21 August 2009

Purchasing-as-expression; Manners; Gibson, Polanski, Wagner & Guthrie

Julian Sanchez, discussing the Whole Foods boycott:
I think it’s actually a significant achievement of liberal societies that, not only do we refrain from clapping you in irons if you’ve got the wrong religious or political views, but that we’re more generally disposed to bracket those things in our non-intimate relationships and just take them out of the calculus when we’re engaged in most forms of polite interaction and market cooperation, at least when we’re not talking about views that are really wildly beyond the pale. One of the ways markets and liberalism more generally dovetail is that they function by giving us the luxury of ignorance: I don’t need to know why the goods I’m selling are suddenly in greater or lesser demand, or what particular purpose they’re being put to, and vice versa for the money I give others for goods—I just need to respond to the price signals generated by that demand. And in social life more generally, I treat my neighbors with a certain level of respect just as fellow citizens without much bothering about what they do in the bedroom or whether it’s Ronald Dworkin or Michelle Malkin on their bookshelves, even if I happen to know these things.
(Emph. mine.) I think that's mostly true, but as people have begun to define themselves less by what they produce and more by what they consume, they have intentionally undermined this. People don't just want to buy coffee or lettuce or cars or blue jeans, they want to buy them and in doing so say something. Many people these days are specifically trying to circumvent the efficient ignorance they can have about the people they buy things from. Of course they freak out when the people who buy things from them — i.e. employers — make similar non-objective judgements.

This purchasing-as-expression is the principal reason that I'm fine with a bit of "culture war." As I said last summer:
As far as the culture war goes, I don't need people claiming that they represent the "real America." And I'm not interested in hearing about the Starbucks crowd versus the Dunkin' Donuts crowd. I don't really care what my politicians tastes are in hot, caffeinated beverages because the way they like their coffee doesn't say anything about them. But I also do not think it prudent to remove people's eating and drinking habits from discussion entirely. Joining the locavore movement says a lot about the value one places on the environment and what one know about economics, as well as how rational one is and whether one is more swayed by emotional or scientific arguments. (Ditto people's consumption of cloned meat and their opinions about biotech.) That's a piece of culture that I'm perfectly willing to include in the culture war. Generally I don't care what kind of pants my politicians wear, or cars they drive, or beer they drink. But if they only buy Wrangler jeans, drive Fords, and (formerly) drank Budweiser because they wanted to buy American, then I know a lot about where they stand on nationalism and free trade and probably immigration as well.
Anyway, Sanchez lead off the post with this observation from Dworkin:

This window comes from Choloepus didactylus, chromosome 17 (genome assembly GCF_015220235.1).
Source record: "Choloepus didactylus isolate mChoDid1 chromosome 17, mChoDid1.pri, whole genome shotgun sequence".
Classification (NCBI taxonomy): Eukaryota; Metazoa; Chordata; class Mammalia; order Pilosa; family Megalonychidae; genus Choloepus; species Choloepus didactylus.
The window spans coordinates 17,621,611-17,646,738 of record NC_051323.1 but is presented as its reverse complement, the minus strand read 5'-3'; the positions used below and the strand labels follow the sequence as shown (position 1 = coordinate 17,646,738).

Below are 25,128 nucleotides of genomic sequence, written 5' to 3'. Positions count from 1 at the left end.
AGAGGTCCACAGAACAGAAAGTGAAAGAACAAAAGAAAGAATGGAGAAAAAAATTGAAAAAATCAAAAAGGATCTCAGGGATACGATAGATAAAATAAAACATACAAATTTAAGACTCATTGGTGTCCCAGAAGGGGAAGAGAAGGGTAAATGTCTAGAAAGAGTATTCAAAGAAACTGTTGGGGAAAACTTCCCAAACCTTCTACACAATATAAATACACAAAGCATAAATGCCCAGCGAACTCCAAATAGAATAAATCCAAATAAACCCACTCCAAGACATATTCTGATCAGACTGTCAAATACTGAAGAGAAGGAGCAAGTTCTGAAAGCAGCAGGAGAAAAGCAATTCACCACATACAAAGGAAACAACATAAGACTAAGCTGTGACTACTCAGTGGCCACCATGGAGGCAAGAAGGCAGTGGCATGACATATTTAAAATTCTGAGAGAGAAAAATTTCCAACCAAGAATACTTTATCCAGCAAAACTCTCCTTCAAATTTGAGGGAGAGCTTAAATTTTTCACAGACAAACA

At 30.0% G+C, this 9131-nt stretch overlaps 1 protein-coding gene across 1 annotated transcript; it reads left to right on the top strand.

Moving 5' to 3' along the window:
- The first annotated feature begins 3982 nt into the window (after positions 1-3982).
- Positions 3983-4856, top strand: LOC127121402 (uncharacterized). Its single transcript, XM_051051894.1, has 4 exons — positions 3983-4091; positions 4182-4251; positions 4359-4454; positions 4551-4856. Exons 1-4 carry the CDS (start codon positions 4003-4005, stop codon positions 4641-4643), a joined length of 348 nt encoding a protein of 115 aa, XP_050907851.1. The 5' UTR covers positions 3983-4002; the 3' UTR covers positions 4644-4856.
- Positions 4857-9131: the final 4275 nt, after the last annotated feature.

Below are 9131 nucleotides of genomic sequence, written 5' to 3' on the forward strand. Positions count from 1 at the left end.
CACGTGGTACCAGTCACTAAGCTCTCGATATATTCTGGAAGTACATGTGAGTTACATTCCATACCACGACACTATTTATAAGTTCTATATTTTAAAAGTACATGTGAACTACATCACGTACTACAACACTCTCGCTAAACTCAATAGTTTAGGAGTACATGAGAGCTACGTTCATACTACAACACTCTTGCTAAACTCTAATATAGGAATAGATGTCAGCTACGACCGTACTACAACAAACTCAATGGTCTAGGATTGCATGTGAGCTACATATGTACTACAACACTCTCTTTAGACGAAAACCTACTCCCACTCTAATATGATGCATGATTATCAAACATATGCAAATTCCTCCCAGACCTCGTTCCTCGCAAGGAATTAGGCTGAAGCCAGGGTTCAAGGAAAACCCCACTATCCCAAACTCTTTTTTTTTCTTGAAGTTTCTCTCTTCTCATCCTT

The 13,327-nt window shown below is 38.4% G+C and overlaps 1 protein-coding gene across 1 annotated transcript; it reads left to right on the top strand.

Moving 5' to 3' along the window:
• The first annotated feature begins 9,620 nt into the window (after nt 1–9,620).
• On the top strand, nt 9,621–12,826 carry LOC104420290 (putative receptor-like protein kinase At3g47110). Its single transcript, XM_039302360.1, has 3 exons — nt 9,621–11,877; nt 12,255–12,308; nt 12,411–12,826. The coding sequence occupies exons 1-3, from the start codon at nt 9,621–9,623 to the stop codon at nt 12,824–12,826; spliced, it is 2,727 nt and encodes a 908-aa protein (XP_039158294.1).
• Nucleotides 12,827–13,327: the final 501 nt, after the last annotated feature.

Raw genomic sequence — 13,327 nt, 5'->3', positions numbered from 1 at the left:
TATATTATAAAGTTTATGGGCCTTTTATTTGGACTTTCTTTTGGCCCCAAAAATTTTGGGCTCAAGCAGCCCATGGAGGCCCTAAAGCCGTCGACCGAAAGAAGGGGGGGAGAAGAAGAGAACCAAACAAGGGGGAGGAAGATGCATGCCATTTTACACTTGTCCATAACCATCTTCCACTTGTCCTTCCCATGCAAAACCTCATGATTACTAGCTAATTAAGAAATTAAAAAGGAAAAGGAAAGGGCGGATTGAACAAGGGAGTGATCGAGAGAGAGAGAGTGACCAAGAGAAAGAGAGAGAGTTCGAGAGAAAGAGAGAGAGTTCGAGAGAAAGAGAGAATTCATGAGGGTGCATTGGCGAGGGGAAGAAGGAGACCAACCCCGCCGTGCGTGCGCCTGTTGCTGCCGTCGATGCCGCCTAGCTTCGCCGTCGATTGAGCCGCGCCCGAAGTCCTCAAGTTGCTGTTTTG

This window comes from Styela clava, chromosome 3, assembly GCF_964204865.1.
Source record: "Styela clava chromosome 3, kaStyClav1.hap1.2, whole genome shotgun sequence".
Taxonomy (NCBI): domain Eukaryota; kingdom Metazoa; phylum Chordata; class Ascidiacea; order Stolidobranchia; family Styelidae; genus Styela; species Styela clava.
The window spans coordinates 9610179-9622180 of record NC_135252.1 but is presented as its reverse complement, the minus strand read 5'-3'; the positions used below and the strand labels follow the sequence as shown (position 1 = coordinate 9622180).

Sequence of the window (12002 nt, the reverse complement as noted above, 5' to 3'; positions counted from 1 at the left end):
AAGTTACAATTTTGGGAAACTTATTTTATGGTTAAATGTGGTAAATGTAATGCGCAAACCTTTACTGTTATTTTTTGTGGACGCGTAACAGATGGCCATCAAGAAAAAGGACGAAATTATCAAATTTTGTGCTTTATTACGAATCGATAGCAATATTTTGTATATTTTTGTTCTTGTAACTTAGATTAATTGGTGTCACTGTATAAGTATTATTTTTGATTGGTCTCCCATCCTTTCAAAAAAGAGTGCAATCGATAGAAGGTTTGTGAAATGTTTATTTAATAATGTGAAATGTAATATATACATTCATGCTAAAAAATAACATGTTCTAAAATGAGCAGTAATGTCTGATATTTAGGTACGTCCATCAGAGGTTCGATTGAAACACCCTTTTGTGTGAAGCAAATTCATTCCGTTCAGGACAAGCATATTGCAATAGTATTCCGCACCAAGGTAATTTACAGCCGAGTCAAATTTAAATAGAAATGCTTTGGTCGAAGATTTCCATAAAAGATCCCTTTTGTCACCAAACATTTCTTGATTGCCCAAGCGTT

On the familiar account of somewhat ritualized behavior like tipping your hat to people you encounter, or saying “Please” and “Thank you” at the appropriate times, these are ways of showing respect. But he suggests an alternative, quite plausible, interpretation on which these little rituals are ways of smoothing social interaction by making it less dependent on or reflective of personal assessment of respect. Etiquette and politeness, in other words, are ways of making our behavior somewhat more automatic so that we treat people reasonably sociably under certain conditions whether or not we particularly like them.
I've always thought the second explanation is much stronger. You don't hold the door for someone because of how you feel about them, you hold the door despite how you feel about them. It's not a way of expressing your feelings, it's a way of making your feeling irrelevant. This whitewashes a lot of noisy signals from he environment and reduces everyone's cognitive load. You know how some people get when they have a crush, and they start analyzing every little thing the object of their desire does? Politeness is a way of keeping us all from doing that all day long. When it comes to going through a door with someone, you can only send two signals: obviously refuse to hold the door for them, sending the unambiguous "I don't like you" signal, or hold the door and send a signal devoid of information.

PS This is maybe only loosely related to our ability to decouple the private lives of our economic partners from our interactions with them, but it reminds me that no one can seem to make up their minds about whether it's a good idea or not to take artists' personal lives into account when assessing their work. I've had people tell me they won't see a Mel Gibson movie because he's antisemitic, but they're cool with Roman Polanski movies, despite the pesky "raping a 13 year old" thing. Not because they think antisemitism is worse than rape, but because "it's just different." This is just one of those things that almost no one does consistently, instead using them as a post-rationalization, or using their refusal to comsume some bit of culture as a cultural expression itself. Also on my list of specific occurrences of this phenomenon: not listening to Wagner because of (again) his antisemitism, but being totally cool with Woody Guthrie's Stalinism, and before the Molotov-Ribbentrop Pact broke down, his opposition to fighting the Nazis.

PPS A new biography claims William Golding, Nobel laureate and author of Lord of the Flies, tried to rape a 15 year old when he was 18. Take that for what you will.

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